“Geography is the subject which holds the key to our future” - Michael Palin

The Geography Department aims to provide our students with a very varied and interesting curriculum which will develop within them a love of learning. Geography also gives the students many transferable skills which they will be able to use in their future careers. We encourage students to make connections between different places around the world and to recognise change and continuity. We use a whole range of resources to stimulate students from the very beginning of Year 7 and try to encourage confident and enquiring geographers. In each year, we study a range of Human, Physical and Environmental Themes and incorporate lots of map skills, including GIS (Geographical Information Systems). In addition, we also study several countries or continents, whereby many of the themes are studied in context.

  • To start students will build their Geographical Skills from Primary School by looking at enquiry questioning, Ordinance Survey Maps, symbols, grid references, using atlases and fieldwork skills. Students will fully understand the differences between Physical, Human and Environmental Geography by the end of the first term.
  • We then move on to Fantastic Places and the extremes in our world: polar and arid areas.
  • The Physical and Human Geography of Britain is the next topic to be covered including introductions to weather, relief and population.
  • The following unit is on Geology entitled Geography Rocks! - How the earth was made and rock types. This unit also encompasses processes such as erosion, deposition and the creation of landforms.
  • Following this is a unit of work on urban areas entitled Settlement and Urbanisation looking at why people live in cities and the reasons why growth is causing problems in developing countries.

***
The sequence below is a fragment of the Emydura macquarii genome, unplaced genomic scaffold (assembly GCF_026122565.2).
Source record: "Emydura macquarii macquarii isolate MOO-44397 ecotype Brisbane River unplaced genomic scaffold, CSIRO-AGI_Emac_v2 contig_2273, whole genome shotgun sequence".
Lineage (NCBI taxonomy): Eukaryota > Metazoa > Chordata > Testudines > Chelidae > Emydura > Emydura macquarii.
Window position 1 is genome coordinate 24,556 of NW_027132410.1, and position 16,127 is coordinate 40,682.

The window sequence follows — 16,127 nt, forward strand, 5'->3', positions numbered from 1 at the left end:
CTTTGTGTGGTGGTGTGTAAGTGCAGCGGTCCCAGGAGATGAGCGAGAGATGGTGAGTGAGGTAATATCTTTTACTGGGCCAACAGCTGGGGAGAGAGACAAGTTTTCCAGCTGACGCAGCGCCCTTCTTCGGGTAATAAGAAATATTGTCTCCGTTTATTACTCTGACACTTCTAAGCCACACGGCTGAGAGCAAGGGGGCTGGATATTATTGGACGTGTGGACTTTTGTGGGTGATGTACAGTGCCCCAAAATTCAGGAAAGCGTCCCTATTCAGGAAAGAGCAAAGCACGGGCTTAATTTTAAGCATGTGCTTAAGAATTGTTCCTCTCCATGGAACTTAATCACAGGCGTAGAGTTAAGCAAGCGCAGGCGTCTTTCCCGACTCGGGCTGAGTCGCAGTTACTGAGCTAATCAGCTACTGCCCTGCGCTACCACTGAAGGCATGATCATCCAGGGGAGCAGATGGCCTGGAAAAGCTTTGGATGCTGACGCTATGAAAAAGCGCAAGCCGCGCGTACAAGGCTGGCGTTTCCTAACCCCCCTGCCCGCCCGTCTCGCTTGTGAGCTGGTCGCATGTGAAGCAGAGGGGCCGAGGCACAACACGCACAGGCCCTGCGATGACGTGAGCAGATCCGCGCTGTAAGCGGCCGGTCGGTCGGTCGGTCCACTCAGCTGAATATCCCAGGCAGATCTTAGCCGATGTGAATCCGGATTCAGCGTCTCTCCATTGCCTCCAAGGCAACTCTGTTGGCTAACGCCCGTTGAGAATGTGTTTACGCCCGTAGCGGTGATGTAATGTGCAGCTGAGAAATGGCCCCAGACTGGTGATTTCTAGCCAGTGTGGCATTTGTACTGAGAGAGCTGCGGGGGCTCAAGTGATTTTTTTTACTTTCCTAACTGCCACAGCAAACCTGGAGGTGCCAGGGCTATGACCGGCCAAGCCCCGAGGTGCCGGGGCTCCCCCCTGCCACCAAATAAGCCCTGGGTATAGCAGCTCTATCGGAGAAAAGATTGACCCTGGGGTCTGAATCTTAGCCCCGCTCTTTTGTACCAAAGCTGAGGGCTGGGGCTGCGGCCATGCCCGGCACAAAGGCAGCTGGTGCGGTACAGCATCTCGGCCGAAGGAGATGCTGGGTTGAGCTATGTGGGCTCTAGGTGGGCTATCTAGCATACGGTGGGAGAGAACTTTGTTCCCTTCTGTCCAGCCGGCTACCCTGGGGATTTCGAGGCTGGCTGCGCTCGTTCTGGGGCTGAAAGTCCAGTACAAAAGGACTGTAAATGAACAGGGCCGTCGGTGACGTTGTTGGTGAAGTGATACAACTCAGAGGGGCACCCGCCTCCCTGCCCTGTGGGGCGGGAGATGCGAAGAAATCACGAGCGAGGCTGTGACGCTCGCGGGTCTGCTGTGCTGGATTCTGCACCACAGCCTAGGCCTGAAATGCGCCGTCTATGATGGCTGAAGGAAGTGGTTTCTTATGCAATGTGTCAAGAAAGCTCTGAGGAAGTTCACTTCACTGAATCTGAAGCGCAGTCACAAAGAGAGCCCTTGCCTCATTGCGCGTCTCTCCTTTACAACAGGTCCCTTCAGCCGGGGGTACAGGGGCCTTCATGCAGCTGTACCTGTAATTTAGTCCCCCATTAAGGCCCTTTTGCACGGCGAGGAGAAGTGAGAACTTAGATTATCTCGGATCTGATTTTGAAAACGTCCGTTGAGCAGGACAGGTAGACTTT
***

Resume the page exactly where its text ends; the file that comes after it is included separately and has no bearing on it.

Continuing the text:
• We end the year covering a human topic, Resources and Sustainability. This involves looking at water, energy and food resources and the issues related to them in the world we live in today.
  • To start students will study human and physical characteristics of China – their economy, population, physical landscapes and a case study of the Three Gorges Dam
  • The next unit links on nicely from China`s infamous One/Two Child Policy. In the unit on Population, students cover birth and death rates, World population numbers, overpopulation and the effects, population pyramids and migration.
  • In the popular Rivers and Coasts unit, students study the processes of erosion, transportation and deposition. They look at a case Study of the River Tees and learn the features of a river basin. Some students will be able to model a waterfall or meander.
  • Fieldwork Skills - The Geography Department has the opportunity to take students on a field trip to the coast to develop their field work skills. They then return to the classroom to write up a project entitled “What evidence is there for Coastal Erosion in Hunstanton?”.
  • In the unit entitled Brazil and The Living World, students will learn about the Amazonian Tropical Rainforest and ecosystems and in particular the reasons why the TRF is being destroyed. We look at Brazil in general (Physical and human characteristics) and specifically cover Rio de Janeiro as a case study.
  • We end the year with Weather and Climate, a physical unit covering the world`s climate zones, weather symbols and forecasts, The UK`s weather and how to collect and present climate data including drawing a climate graph.
  • To start students will study Development and the concept of economic geography. They will look at how development is measured and the causes of uneven development in the world. We look at the strategies to reduce the development gap – Fair Trade, Investment, Tourism, Aid, Microfinance and Debt relief.
  • Students then move to Physical geography and Tectonics Hazards (Climatic hazards already covered in Year 8) We cover the structure of the earth, plate tectonic theory and continental drift and look at multiple case studies of earthquakes and volcanoes in the world. Notably the Fukushima Tsunami in 2011, the Haiti Earthquake in 2010 and the Volcanic eruption in Nyiragongo. For each, students look at the causes, effects and responses to the hazard.
  • To follow on from Development, we study a small series of lessons on a newly Emerging Economy, notably Nigeria and the changes in recent years. Major Geographical concepts such as population, settlements, resources (oil), the growth of TNC`s and investment, and environmental issues in Nigeria are covered.
  • We then compare this knowledge to the UK Economy and how this is different and how it has changed in recent years.
  • Next topic is Changing Climates – the evidence for climate change and the causes and effects.
  • A popular topic is The Living World – in this unit students answer the following questions: What is an ecosystem? What is a biome and where are they in the world? How does change affect an ecosystem? We specifically look at the Tropical Rainforest in Brazil which links to introductory work started in Year 8.

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